To earn the privilege and benefits of leniency, companies must fully cooperate with the antitrust authorities. As leniency depends on full cooperation, companies might find themselves having to reveal antitrust misconduct that implicates other (criminal) offenses, such as anti-corruption laws.
A company that cooperates or potentially cooperates can face the dilemma of either having to disclose conduct that subjects it to further charges or not applying for, or withdrawing from, leniency. What’s best for a company that wants to apply for a leniency program, and might also have anti-corruption exposure, depends on tailor-made solutions that take account of all the facts of the case.
Different strategies to reward compliance programs
While in bribery and corruption cases compliance efforts play an important role, this is not necessarily true for antitrust offenses, particularly in the European Union. Recent developments in the United States, however, show a shift toward greater acknowledgment of compliance in antitrust cases.
For some time, European and U.S. antitrust authorities alike have been reluctant to acknowledge compliance efforts as a factor for fine reduction when these efforts have failed to prevent violations of the antitrust laws. By contrast, compliance programs that have been implemented to ensure compliance with anti-corruption laws have generally been rewarded. This has been the case even where there was a failure to comply with anti-corruption laws.
In July 2019, the Antitrust Division of the DOJ announced a policy shift in acknowledging “corporate efforts to invest and install a culture of compliance.” Under this policy, it’s possible to be rewarded for effective compliance efforts, even when they have failed to prevent violations of the antitrust laws. There haven’t been similar developments at the European Commission level, however. So the discrepancy between antitrust and anti-corruption cases remains untouched for EU-wide infringements.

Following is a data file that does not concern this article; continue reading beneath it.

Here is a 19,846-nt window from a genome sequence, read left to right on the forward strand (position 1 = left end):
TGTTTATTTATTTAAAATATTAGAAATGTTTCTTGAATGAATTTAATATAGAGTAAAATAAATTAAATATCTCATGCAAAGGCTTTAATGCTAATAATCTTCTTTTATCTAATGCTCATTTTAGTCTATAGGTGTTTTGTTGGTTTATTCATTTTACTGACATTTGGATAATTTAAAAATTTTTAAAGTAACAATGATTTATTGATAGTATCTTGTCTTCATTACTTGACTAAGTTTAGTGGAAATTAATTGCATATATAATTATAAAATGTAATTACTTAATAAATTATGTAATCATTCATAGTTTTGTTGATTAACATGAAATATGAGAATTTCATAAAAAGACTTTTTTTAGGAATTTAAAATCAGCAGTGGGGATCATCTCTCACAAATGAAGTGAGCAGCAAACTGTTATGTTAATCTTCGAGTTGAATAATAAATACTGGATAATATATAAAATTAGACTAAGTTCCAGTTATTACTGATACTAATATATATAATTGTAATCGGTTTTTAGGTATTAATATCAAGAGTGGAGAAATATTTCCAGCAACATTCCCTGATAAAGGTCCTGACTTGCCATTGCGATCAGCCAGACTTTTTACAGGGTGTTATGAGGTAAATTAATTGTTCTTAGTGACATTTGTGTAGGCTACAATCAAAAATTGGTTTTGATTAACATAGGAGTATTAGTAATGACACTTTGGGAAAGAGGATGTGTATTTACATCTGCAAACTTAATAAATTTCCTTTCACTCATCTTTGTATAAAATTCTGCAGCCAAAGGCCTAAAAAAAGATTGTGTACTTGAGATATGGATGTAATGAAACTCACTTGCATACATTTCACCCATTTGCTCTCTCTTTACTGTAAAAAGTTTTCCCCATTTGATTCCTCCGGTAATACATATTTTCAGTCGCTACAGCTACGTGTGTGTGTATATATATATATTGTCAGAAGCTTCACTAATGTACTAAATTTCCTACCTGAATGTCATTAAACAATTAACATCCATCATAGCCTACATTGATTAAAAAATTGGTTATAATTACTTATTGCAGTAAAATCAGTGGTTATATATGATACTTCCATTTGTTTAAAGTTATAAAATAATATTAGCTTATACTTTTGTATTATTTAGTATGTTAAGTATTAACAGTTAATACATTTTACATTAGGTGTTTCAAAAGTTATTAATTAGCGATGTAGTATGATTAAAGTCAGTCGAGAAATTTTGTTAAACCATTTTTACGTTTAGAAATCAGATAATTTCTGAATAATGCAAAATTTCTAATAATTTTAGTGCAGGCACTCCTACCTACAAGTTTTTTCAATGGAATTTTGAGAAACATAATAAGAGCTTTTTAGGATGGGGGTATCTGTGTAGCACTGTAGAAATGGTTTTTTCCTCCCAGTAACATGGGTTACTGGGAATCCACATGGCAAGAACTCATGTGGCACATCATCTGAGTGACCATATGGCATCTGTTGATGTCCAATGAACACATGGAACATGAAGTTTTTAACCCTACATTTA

Some practical guidance
Applying for immunity or leniency can help avoid or reduce fines for anticompetitive behavior. But it doesn’t necessarily extend to corruption offenses that happen to form part of the anticompetitive scheme. Conversely, and especially at EU level, compliance efforts don’t play a major role when it comes to potential reductions of fines for antitrust law violations. However, in many European member states as well as in the United States, such efforts are usually mitigating factors in determining the fines for violations of anti-corruption laws. So far it seems companies, despite the recent policy shift in the United States, cannot have the best of both worlds.
In practical terms, in-house lawyers and compliance officers need to be alert to these differences and the potential consequences they may entail. As soon as a potential violation of antitrust laws is uncovered, it should be assessed whether this may also amount to a bribery and anti-corruption law violation, and vice-versa. In doing so, the company can take this into account in its investigation plans and decision-making. In particular, these issues will play out when weighing the pros and cons in the complex and time-sensitive assessment on whether to file for immunity or leniency from antitrust fines.